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Issue Date: July 2006 Issue


Trim and Tuck

Get rid of 'the roll'

Liposuction patients come in all shapes and sizes. Dr. Mark Foglietti, director of The Cosmetic Surgery Institute in Beachwood, has seen women triathletes and men who hit the gym daily. He’s seen mothers, bariatric surgery patients and runners. He sees “normal” people, and few of them bring in magazine pictures when they request liposuction or abdominoplasty (tummy tuck) procedures.

“Some people could never achieve the appearance of a model in Vogue if they had a personal trainer, a dietician and a plastic surgeon,” Foglietti says, pointing to the extreme before-and-afters that reality television shows present. “I think Midwestern people are more realistic,” he remarks.

In fact, if a 50-year-old woman asks for the tummy of a 20-year-old girl, Foglietti raises the red flag. “It happens occasionally,” he says. “We’ll see a 19-year-old girl who has not had children and wants a six-pack abdomen without the effort and the exercise.”

These cases are unusual, he adds. Most men and women who want to tighten their abdomens are healthy and exercise — and still complain of skin that sags. For women who have had multiple pregnancies, skin stretches out like a rubber band; then it loses its snap. Extreme weight loss also can leave people with a “roll” they can’t remove.

Still, role models in Sports Illustrated swimsuit issues set the precedent for some patients, says Dr. Gregory Fedele. Jessica Alba and Heidi Klum have that “toned stomach, nice shape and a waistline that is smaller,” he describes.

Can a tummy tuck or liposuction — or both — produce this look?

That depends on your skin’s ability to bounce back once stretched and what lies beneath. Liposuction is ideal for patients with relatively firm skin, but localized areas of fat that won’t budge despite diet and exercise, Fedele says.

During this procedure, a surgeon injects a mixture of saline and medication into the target area, which decreases postoperative bruising and reduces pain. Fat is removed through a cannula, which is a high-pressure suction device about the size of a radio antenna. Foglietti won’t guarantee how much body fat liposuction will remove, but patients usually go down one or two clothing sizes, he says.

A tummy tuck produces more dramatic results and helps get rid of the roll. “The goal is to give a patient a flat, tight stomach after surgery,” Foglietti says.

Fedele describes an abdominoplasty, in which abdominal muscles are tightened, but not cut. An incision is made below the bikini line; skin and fat is pulled down, “tucked” underneath, and secured with absorbable sutures.

Foglietti adds that many patients opt for both surgeries. “They will have liposuction of regions other than the stomach area to give the body a better contour,” he says. “An example is a woman has a tummy tuck and liposuction of hip folds to give her trunk a slimmer appearance.”

Often, the procedures renew patients’ commitment to exercise, Foglietti adds. “Abdominoplasty can be such an improvement to self image that the patient is motivated to exercise and eat better because there was a time and monetary commitment to the procedure.”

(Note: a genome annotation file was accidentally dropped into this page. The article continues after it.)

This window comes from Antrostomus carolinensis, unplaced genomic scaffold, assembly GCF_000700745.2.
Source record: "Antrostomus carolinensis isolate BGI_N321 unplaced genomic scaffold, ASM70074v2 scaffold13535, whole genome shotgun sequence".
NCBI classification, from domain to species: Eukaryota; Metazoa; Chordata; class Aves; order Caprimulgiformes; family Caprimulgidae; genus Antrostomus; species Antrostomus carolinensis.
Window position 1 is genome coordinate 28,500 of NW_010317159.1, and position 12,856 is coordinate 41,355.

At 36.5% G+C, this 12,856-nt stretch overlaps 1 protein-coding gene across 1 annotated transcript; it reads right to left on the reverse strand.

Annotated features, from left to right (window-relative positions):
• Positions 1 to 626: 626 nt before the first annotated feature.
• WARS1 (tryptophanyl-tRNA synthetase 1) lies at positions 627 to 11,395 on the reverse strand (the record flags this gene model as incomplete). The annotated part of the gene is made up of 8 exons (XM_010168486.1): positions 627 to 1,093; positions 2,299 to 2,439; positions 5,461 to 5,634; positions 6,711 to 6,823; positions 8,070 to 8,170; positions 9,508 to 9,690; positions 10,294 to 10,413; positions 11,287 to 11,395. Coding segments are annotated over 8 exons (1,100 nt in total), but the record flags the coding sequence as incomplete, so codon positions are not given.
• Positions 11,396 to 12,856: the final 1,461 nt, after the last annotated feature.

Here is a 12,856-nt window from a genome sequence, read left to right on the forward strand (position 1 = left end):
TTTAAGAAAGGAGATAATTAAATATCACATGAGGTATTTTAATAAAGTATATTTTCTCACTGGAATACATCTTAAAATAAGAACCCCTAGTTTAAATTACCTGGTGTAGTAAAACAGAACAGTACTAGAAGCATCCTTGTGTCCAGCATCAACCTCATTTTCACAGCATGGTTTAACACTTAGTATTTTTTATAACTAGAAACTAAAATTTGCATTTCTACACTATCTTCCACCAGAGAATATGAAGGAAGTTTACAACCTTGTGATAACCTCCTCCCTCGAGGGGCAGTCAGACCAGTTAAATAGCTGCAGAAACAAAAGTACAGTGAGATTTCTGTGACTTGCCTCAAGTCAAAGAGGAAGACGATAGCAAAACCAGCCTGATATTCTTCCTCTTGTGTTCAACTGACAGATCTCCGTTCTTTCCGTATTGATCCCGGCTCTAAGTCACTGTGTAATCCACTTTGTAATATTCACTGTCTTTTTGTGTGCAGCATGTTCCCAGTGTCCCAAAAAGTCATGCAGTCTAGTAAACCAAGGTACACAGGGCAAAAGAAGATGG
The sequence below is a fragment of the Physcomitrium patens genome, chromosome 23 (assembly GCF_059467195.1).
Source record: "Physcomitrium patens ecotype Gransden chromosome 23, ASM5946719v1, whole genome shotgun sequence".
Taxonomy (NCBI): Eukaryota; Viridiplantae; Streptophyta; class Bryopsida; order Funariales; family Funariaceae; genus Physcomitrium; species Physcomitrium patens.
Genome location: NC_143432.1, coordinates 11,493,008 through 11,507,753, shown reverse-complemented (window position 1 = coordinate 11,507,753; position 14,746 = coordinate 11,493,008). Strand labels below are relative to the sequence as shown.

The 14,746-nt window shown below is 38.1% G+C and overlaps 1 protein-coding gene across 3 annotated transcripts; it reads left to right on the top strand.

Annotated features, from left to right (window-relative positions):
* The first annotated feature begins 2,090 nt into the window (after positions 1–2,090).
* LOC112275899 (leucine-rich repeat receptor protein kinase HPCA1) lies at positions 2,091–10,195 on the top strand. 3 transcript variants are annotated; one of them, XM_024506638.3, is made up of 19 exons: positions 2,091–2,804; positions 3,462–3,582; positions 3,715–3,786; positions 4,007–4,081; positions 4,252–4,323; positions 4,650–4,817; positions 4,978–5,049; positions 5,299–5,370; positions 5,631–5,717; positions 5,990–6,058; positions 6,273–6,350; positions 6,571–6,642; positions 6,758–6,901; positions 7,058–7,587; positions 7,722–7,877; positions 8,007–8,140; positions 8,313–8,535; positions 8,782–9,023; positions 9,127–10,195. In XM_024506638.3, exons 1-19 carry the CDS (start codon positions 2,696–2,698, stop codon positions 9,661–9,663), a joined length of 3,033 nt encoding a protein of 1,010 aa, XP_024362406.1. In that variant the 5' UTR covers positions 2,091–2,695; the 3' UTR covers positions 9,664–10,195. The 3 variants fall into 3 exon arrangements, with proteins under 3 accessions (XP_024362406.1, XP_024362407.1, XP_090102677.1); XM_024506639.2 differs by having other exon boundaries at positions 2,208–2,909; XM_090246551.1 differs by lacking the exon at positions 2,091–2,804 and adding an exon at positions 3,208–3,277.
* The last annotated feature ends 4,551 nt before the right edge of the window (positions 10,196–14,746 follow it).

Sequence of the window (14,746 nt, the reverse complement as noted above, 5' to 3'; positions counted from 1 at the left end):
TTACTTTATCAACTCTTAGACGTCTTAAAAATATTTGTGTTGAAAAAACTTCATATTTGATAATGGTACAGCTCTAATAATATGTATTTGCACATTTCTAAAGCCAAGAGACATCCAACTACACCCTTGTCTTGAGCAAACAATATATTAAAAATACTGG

[Patients who get liposuction won't see results when they step on the scale.  because fat is lighter than water, the procedure results in lost inches, not pounds (Dr. Mark Foglietti, The Cosmetic Surgery Institute, Beachwood, Ohio).]

Procedure Pointers:
Target zones —
Liposuction should not replace diet and exercise, but stubborn areas can be “treated” with the procedure, Foglietti says. Saddlebags, inner thighs, knees and back folds are common trouble spots for women. Men choose liposuction for love handles and to flatten the chest. Both camps complain of a “waddle” under the chin.

No Yo-Yos — Foglietti performs both abdominal procedures only on individuals with a stable body weight. “I don’t like yo-yo dieting,” he says, though he doesn’t expect patients to be at their “ideal body weight.”

Foglietti prefers consistency. “If a woman comes in who usually weighs 12 pounds less, I’d like to see her with that weight shaved off,” he says. “However, if for the past few years she’s been stable at this weight, that makes her a candidate for liposuction.”

Recovery — With any plastic surgery procedure, you can expect a trade-off, Fedele says. “You trade in a stomach that is loose and bulging in the lower stomach for a nice, tight, muscular layer … with a scar,” he says of the tummy tuck procedure.

Fedele says patients can return to work at their desk jobs in 10 to 14 days. Patients with occupations that require heavy lifting or strenuous work require more recovery time. And, he notes that women who have had C-sections generally recover better than those who have not. “They already have a good idea of what it’s like to recover from a surgery that causes stomach discomfort,” Fedele points out.

Comments:
Friday, July 03, 2009 9:41:26 PM by l. pronty
my wife and i have been thinking about the procedure ithink we are ready-dr.has great creditials

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